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May 27, 2006 9:51 PM   Subscribe

Where should a Hastings student and a Caltrain commuter live in San Francisco?

A friend and I are moving to San Francisco in June or July and we'll be living together in a 2 bedroom place. He is going to UC Hastings (1 block east of Civic Center), and I will be doing the daily Caltrain commute down to Silicon Valley.

We're in our early twenties and are looking for a fun neighborhood with places to go, young people to meet, bars, cafes, etc. We can afford a $1,500-2,400/month place (2 br). Since I'll be doing a long commute on the train as it is, I don't want to be more than 20-30 minutes away from a Caltrain station.

Based on that information - are there any neighborhoods or areas you suggest in particular? Or any related advice? Some people have suggested Hayes Valley or the Mission. Where do you think we should live, and why? Thanks!
posted by natan to Home & Garden (14 answers total) 3 users marked this as a favorite
Best answer: Mission or Portrero Hill. For you its close to 22nd Street Caltrain station and for him its close to Bart & bus lines. Quite frankly, those are great neighborhoods that are very very convenient. Lots of great places to eat, bookstores, good residents, diverse, fun to walk in... I live near the Mission and I love it.
posted by zia at 10:39 PM on May 27, 2006

Hayes Valley would be a long walk to the Caltrain or straight shot with a bus.
posted by mathowie at 10:55 PM on May 27, 2006

Some people call the Mission "diverse" while others call it "ghetto." ;-)

It really depends on what *YOU* like and what you're comfortable with.

Since you're going to be on Caltrain, you may consider the SOMA area as well.
posted by drstein at 11:00 PM on May 27, 2006

Friend of mine lived in the Inner Sunset and took the N Judah in to downtown to Hastings for three years. I live in the Inner Sunset and like it pretty well (been here seven years, in fact).

You can easily find a 2BR in that budget in the Inner Sunset. It's generally a safe neighborhood, there are grocery stores and plenty of shops in the area. Lots of bus lines cross through here as well, so the N Judah wouldn't be your only option to get to class.

You can search for "Inner Sunset San Francisco" online and find plenty of stuff. If you want to see what it's like around here, I've got a whole photo album up of the neighborhood here.

We live in a decent 2BR that we pay well below $2400 for, but which we pay a little more than $1500 for.
posted by smallerdemon at 11:16 PM on May 27, 2006

Response by poster: How is the public transit situation (length, convenience) from the Inner Sunset to Caltrain?
posted by natan at 11:24 PM on May 27, 2006

Best answer: I take Caltrain to work and live in San Francisco. I've lived in SF since 1992 and have lived in The Haight, Hayes valley, Polk, The Marina, Potrero Hill, The Mission and Bernal Heights.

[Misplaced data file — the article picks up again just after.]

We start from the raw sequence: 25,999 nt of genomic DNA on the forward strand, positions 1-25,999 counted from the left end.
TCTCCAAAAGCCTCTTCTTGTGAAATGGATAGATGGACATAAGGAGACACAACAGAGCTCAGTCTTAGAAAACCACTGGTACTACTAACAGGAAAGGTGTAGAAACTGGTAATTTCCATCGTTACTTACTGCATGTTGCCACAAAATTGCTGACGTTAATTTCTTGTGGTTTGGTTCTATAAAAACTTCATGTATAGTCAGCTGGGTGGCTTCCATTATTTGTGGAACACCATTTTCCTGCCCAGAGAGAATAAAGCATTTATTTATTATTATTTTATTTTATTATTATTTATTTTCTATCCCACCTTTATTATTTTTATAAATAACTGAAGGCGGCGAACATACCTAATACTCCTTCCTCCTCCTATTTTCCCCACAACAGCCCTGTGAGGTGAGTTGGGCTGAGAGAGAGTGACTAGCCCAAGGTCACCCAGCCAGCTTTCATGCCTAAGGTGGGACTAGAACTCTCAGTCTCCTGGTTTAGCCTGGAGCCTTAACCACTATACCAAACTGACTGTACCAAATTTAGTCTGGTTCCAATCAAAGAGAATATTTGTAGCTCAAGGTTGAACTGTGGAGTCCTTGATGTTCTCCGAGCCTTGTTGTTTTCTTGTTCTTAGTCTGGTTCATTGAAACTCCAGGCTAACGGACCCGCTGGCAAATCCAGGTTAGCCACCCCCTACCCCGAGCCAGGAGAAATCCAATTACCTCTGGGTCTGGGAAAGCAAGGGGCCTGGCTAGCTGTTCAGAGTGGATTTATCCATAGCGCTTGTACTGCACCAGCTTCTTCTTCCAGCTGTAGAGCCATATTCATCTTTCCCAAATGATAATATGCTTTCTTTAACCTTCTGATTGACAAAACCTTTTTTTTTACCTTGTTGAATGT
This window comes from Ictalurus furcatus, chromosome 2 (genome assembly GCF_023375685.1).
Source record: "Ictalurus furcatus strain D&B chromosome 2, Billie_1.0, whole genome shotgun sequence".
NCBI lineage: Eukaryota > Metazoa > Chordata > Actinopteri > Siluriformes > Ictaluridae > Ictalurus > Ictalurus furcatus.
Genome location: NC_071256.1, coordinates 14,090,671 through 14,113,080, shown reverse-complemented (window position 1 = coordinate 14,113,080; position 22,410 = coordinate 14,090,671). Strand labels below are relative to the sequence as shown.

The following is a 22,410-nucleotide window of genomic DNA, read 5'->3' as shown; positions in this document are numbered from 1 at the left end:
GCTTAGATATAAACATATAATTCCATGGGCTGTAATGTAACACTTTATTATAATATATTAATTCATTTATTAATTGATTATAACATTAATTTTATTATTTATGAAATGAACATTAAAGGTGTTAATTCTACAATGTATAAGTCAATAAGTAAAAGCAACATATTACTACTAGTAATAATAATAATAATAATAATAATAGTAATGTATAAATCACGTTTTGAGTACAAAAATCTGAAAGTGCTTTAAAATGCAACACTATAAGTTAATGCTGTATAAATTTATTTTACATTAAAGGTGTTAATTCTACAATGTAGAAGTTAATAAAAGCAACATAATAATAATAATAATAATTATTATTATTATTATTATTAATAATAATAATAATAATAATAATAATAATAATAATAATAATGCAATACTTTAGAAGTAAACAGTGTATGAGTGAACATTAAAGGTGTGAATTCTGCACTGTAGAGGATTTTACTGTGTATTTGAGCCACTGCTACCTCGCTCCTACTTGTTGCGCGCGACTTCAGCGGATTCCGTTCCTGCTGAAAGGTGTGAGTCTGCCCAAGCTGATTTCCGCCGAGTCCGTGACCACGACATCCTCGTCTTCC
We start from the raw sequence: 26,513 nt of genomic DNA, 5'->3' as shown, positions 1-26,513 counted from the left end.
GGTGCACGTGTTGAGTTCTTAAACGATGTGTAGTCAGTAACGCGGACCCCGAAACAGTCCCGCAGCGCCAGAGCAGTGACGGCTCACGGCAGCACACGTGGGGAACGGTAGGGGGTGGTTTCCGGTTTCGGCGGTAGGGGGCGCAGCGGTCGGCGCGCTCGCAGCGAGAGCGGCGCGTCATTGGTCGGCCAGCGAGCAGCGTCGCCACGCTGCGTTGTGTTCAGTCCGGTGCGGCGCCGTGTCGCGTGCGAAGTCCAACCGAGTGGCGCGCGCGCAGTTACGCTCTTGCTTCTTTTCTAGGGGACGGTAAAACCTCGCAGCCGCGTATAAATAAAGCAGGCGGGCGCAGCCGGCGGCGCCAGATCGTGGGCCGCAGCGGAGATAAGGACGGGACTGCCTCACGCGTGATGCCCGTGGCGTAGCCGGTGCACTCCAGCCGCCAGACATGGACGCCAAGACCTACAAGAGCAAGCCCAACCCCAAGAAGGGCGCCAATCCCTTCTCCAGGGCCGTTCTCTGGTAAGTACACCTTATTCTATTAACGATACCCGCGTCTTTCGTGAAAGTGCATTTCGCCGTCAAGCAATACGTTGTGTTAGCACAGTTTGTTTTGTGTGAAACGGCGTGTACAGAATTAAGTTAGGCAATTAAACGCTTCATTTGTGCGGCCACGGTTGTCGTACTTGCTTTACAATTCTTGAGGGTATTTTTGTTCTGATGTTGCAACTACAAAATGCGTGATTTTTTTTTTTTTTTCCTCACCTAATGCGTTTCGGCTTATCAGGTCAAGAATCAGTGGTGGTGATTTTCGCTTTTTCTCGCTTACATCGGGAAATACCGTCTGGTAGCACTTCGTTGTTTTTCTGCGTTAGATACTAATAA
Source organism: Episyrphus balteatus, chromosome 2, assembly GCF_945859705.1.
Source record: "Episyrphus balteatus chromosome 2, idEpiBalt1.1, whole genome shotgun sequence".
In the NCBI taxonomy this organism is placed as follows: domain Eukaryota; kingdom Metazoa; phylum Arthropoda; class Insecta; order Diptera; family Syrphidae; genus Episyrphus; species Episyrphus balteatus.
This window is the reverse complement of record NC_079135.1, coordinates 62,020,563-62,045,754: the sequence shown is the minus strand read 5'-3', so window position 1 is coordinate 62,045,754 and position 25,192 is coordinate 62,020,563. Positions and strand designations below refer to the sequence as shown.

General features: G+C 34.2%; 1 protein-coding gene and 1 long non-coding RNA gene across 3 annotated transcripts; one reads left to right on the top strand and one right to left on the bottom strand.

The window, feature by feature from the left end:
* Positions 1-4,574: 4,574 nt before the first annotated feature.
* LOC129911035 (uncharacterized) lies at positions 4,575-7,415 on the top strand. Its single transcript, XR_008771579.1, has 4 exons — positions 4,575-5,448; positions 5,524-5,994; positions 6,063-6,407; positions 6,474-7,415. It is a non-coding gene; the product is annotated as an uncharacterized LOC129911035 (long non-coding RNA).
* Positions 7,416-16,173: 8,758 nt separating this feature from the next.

Right now I live in North Bernal Heights and go to the 22nd St street Caltrain station.

The only neighborhoods I'd want to live in if I had to take Caltrain everyday is:

-The Mission (fantastic neighborhood. not ghetto-ey at all! but diverse and thriving. East of Mission st is an area I feel safe walking in 24 hrs a day. Personally, my favorite neighorhood)

-Potrero Hill (great, great neighborhood but can be pricey because its so small. But almost all of P Hill is an easy walk to the 22nd St. station)

-South SOMA (SOMA varies wildly. I dont go there that much because the wide streets remind me of Los Angeles but its an ok neighborhood)

I love Hayes Valley (although parts to the East which border the Western Addition are indeed ghetto-ey) but getting to Caltrain from there or Inner Sunset will be a nightmare.

I have a friend who lives in Hayes Valley and uses Caltrain. The bus service is so unreliable that she walks to the 4th and King Caltrain station - walking all through SOMA. This takes her 45min to an hour each morning. Then, the commute itself on the train is nearly an hour. She justifies it because she sees the first hour as her morning workout.

If you need any more advice, email is in my profile.
posted by vacapinta at 12:44 AM on May 28, 2006 [1 favorite]

Best answer: Oh, and regarding the Hastings commute - they can take a bus line. The best bus service of the neighborhoods above would likely be the Mission - close to Mission St. Hayes Valley would be walking distance which is perhaps why it was recommended.

You might also consider Noe valley - which is an upscale neighborhood just East of the Mission. To get to Caltrain, you take the 48 bus to the 22nd st station. To get to Hastings, you walk down to Mission st. and catch a bus or a BART.
posted by vacapinta at 12:51 AM on May 28, 2006

Response by poster: vacapinta: Why is the transit from Hayes Valley to Caltrain that nightmarish? It seems the 47 runs often (every 7-8 mins) and is a 20 minute ride to 4th and King. There's also the possibility of taking the N Judah from Market and Van Ness to the Caltrain station, a 17 minute ride.